Tag: Readings

Happy New Year

How 2020 panned out

Every year around this time I compile a roundup of what I’ve done from a writing point of view during the old year. In many ways this year has been like no other, but I’ve been lucky in that I’ve managed to continue to write and publish new work throughout the year. Thanks to the support of family and writer friends I’ve been able keep going in this time of worry and uncertainty.

One of the main things I did this year was enabled by a Covid 19 bursary from the Arts Council. To date I have written twelve formal poems as part of a sequence dealing with the effects on family, the individual and community in coping with the restrictions imposed as part of dealing with the pandemic. I’ve been lucky to have my daughter, Martha, and my good friend, Pete McCluskey, making films for these new poems throughout the year. So far there are nine poetry films which can be viewed on YouTube.

Here’s a rundown of everything writing-related that happened for me in 2020, a year in which I published three new short stories and fourteen poems.

Although actual readings were out of the question this year, I did a number of virtual readings including The Holding Cell in April, launch of Skylight 47 in July, North West Words in August, Fiction at The Friary in October, readings from The Music of What Happens in November, Ó Bhéal Winter Warmer in November and the launch of 14 Magazine in December.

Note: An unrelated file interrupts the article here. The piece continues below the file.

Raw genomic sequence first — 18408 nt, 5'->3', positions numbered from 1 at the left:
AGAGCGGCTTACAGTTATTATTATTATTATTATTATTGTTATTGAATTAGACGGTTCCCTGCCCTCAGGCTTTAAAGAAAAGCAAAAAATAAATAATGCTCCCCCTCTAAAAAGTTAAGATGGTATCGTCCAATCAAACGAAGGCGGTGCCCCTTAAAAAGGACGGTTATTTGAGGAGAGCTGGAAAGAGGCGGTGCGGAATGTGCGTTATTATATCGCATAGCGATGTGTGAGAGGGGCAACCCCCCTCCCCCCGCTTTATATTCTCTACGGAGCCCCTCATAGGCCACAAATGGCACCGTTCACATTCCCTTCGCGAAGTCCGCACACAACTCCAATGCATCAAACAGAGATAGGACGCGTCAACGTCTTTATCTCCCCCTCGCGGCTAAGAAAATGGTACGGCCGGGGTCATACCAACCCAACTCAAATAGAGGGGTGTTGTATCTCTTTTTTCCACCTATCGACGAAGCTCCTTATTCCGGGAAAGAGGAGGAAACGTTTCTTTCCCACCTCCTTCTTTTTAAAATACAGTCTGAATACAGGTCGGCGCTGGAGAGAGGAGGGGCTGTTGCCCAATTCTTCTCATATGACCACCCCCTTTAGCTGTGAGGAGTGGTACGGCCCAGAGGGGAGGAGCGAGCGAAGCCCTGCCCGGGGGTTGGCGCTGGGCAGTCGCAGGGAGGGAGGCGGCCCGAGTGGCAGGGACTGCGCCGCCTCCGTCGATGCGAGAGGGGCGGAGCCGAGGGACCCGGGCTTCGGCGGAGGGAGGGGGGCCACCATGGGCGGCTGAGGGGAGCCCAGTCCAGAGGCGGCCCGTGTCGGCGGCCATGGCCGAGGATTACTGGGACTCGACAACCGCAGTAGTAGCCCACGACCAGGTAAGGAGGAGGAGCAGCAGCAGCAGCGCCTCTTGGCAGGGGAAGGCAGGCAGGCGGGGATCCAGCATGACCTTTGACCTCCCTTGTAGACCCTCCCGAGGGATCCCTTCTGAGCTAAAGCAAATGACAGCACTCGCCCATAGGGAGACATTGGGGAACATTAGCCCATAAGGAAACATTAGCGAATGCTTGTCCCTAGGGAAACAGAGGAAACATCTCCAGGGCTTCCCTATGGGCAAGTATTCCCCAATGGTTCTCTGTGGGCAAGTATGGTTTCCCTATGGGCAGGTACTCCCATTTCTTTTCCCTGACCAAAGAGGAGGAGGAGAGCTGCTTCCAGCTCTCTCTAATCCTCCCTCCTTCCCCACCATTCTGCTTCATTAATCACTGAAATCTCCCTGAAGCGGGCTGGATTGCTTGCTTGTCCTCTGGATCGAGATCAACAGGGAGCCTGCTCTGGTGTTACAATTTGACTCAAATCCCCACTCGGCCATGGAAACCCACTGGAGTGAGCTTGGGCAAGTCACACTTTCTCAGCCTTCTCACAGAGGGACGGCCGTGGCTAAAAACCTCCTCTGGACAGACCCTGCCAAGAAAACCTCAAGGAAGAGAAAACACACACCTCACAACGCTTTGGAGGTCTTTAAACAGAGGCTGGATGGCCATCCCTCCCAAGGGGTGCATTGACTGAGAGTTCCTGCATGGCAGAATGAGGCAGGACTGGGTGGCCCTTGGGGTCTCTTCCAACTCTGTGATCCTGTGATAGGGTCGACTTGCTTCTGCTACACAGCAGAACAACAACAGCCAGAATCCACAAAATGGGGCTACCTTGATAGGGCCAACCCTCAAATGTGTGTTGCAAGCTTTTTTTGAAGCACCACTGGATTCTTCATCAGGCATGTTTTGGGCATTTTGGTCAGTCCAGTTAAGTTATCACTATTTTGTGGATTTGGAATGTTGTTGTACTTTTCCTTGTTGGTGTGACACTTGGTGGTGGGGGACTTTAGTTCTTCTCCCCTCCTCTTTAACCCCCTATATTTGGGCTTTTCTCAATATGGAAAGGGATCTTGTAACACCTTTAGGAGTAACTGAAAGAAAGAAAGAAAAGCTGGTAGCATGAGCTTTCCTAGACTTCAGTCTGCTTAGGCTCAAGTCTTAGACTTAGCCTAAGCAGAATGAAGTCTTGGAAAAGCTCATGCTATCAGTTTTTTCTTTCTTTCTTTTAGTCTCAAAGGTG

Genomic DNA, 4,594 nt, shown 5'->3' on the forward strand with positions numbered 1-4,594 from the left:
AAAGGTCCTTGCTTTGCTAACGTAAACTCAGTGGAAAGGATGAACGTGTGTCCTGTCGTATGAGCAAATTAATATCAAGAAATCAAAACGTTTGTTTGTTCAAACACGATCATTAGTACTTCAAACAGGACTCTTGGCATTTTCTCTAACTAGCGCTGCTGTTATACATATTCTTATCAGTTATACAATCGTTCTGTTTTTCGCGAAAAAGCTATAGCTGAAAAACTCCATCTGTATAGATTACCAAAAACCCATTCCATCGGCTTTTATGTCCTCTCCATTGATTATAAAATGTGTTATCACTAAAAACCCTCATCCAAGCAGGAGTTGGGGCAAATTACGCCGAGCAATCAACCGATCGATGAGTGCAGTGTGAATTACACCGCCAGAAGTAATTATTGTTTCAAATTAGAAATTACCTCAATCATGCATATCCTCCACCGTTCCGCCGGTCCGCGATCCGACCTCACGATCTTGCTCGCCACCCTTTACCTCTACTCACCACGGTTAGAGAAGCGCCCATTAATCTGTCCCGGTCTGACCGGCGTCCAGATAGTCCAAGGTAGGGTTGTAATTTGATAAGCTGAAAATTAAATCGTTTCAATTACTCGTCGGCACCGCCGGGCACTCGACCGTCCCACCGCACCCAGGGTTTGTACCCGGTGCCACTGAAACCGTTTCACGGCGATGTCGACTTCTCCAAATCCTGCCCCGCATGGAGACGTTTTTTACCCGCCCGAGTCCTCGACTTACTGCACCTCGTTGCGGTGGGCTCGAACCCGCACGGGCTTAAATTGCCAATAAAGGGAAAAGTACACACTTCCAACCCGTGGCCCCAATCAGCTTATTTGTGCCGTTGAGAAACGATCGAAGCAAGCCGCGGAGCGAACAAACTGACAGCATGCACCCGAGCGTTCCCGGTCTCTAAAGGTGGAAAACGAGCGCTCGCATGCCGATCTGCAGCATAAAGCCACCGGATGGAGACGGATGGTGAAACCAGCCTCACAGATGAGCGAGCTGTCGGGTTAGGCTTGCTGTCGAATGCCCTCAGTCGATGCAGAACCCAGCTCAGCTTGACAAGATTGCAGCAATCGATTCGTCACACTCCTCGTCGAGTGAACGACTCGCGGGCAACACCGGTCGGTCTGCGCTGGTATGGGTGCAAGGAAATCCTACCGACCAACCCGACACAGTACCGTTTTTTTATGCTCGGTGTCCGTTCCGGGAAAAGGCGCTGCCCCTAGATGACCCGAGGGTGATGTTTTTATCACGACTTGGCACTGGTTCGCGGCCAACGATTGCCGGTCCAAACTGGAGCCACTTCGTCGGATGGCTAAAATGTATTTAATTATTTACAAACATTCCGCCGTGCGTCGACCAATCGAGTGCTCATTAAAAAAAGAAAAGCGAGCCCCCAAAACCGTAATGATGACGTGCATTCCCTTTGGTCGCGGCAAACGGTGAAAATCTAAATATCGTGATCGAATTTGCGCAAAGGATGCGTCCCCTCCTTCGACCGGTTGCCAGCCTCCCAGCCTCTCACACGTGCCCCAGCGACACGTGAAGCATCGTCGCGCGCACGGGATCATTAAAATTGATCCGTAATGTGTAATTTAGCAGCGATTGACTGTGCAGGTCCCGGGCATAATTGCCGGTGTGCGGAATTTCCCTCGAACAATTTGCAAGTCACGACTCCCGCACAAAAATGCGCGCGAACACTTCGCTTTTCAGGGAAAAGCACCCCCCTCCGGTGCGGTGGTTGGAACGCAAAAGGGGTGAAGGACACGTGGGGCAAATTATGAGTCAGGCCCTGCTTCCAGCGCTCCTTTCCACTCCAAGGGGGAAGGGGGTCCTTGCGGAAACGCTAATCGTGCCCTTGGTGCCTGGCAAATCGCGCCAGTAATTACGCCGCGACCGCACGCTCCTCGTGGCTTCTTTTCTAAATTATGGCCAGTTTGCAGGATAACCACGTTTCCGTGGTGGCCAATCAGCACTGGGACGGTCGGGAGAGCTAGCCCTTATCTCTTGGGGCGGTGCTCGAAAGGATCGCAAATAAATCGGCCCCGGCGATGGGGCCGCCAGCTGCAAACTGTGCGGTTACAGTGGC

Bray Literary Festival went ahead as a purely online festival and was a big success with high viewer numbers thanks to sterling work by founder and Director, Tanya Farrelly and the rest of the committee: David Butler, Nessa O’Mahony, Phil Lynch, Edward O’Dwyer and myself. Special mentioned needs to be given to Peter Salisbury whose technical skill and expertise gave life to a festival which would otherwise have died in this challenging year. The committee has decided to take a break in 2021 and Bray Literary Festival will return in 2022.

I read so much this year and enjoyed a good portion of it, but I’ve limited my choices of books of the year to just three, one in each category. My novel of the year was the wonderfully expansive story of a life and art Oona (Lilliput Press) by Alice Lyons. For short story collection I chose Almost the Same Blue (Doire Press) by John O’Donnell for the range and detail of the stories. For poetry I chose Some Lives (Dedalus Press) by Leeanne Quinn, for the control and sureness of voice and that wonderful long title poem.

Plans for 2021